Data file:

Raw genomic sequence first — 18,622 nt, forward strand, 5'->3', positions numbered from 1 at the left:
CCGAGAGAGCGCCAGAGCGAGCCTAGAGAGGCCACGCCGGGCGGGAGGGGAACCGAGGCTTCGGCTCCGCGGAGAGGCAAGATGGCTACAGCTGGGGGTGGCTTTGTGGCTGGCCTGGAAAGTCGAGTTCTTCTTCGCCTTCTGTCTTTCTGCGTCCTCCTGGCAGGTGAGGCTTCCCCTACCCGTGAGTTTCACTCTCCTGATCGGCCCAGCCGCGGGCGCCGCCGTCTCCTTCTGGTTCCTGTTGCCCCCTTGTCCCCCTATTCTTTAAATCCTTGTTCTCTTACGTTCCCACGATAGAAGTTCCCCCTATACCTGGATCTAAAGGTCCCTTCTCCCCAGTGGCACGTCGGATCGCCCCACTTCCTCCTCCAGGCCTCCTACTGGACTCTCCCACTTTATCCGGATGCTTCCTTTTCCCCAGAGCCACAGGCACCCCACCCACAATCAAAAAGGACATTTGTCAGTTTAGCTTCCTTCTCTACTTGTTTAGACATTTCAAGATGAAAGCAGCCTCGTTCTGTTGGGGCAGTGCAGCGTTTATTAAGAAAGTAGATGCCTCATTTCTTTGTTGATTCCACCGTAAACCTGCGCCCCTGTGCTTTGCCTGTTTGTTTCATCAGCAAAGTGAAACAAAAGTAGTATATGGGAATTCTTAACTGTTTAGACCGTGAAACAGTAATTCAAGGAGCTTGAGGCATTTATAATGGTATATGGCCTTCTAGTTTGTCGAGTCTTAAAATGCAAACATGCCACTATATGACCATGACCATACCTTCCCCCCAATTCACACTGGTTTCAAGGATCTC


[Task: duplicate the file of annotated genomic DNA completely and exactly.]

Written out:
Raw genomic sequence first — 18,622 nt, forward strand, 5'->3', positions numbered from 1 at the left:
CCGAGAGAGCGCCAGAGCGAGCCTAGAGAGGCCACGCCGGGCGGGAGGGGAACCGAGGCTTCGGCTCCGCGGAGAGGCAAGATGGCTACAGCTGGGGGTGGCTTTGTGGCTGGCCTGGAAAGTCGAGTTCTTCTTCGCCTTCTGTCTTTCTGCGTCCTCCTGGCAGGTGAGGCTTCCCCTACCCGTGAGTTTCACTCTCCTGATCGGCCCAGCCGCGGGCGCCGCCGTCTCCTTCTGGTTCCTGTTGCCCCCTTGTCCCCCTATTCTTTAAATCCTTGTTCTCTTACGTTCCCACGATAGAAGTTCCCCCTATACCTGGATCTAAAGGTCCCTTCTCCCCAGTGGCACGTCGGATCGCCCCACTTCCTCCTCCAGGCCTCCTACTGGACTCTCCCACTTTATCCGGATGCTTCCTTTTCCCCAGAGCCACAGGCACCCCACCCACAATCAAAAAGGACATTTGTCAGTTTAGCTTCCTTCTCTACTTGTTTAGACATTTCAAGATGAAAGCAGCCTCGTTCTGTTGGGGCAGTGCAGCGTTTATTAAGAAAGTAGATGCCTCATTTCTTTGTTGATTCCACCGTAAACCTGCGCCCCTGTGCTTTGCCTGTTTGTTTCATCAGCAAAGTGAAACAAAAGTAGTATATGGGAATTCTTAACTGTTTAGACCGTGAAACAGTAATTCAAGGAGCTTGAGGCATTTATAATGGTATATGGCCTTCTAGTTTGTCGAGTCTTAAAATGCAAACATGCCACTATATGACCATGACCATACCTTCCCCCCAATTCACACTGGTTTCAAGGATCTC